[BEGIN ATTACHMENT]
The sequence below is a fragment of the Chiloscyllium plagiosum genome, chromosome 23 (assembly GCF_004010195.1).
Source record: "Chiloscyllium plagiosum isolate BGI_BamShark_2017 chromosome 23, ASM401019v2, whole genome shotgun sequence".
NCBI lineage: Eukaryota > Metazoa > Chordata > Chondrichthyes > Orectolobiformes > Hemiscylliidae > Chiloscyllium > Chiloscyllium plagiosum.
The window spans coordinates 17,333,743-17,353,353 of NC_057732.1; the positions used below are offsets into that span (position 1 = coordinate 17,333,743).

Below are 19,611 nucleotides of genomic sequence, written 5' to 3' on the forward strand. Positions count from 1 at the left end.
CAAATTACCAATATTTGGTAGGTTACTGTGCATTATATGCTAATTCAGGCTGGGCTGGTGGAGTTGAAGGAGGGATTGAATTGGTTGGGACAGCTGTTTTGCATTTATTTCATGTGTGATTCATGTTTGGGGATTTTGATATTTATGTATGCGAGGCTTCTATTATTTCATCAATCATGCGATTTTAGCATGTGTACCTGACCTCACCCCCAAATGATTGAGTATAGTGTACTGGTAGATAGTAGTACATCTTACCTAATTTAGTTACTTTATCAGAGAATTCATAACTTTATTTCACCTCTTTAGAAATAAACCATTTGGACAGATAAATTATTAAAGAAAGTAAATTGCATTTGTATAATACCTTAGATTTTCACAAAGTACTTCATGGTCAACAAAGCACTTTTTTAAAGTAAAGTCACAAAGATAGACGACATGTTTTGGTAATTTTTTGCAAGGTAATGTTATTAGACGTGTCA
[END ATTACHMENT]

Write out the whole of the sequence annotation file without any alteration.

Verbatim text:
The sequence below is a fragment of the Chiloscyllium plagiosum genome, chromosome 23 (assembly GCF_004010195.1).
Source record: "Chiloscyllium plagiosum isolate BGI_BamShark_2017 chromosome 23, ASM401019v2, whole genome shotgun sequence".
NCBI lineage: Eukaryota > Metazoa > Chordata > Chondrichthyes > Orectolobiformes > Hemiscylliidae > Chiloscyllium > Chiloscyllium plagiosum.
The window spans coordinates 17,333,743-17,353,353 of NC_057732.1; the positions used below are offsets into that span (position 1 = coordinate 17,333,743).

Below are 19,611 nucleotides of genomic sequence, written 5' to 3' on the forward strand. Positions count from 1 at the left end.
CAAATTACCAATATTTGGTAGGTTACTGTGCATTATATGCTAATTCAGGCTGGGCTGGTGGAGTTGAAGGAGGGATTGAATTGGTTGGGACAGCTGTTTTGCATTTATTTCATGTGTGATTCATGTTTGGGGATTTTGATATTTATGTATGCGAGGCTTCTATTATTTCATCAATCATGCGATTTTAGCATGTGTACCTGACCTCACCCCCAAATGATTGAGTATAGTGTACTGGTAGATAGTAGTACATCTTACCTAATTTAGTTACTTTATCAGAGAATTCATAACTTTATTTCACCTCTTTAGAAATAAACCATTTGGACAGATAAATTATTAAAGAAAGTAAATTGCATTTGTATAATACCTTAGATTTTCACAAAGTACTTCATGGTCAACAAAGCACTTTTTTAAAGTAAAGTCACAAAGATAGACGACATGTTTTGGTAATTTTTTGCAAGGTAATGTTATTAGACGTGTCA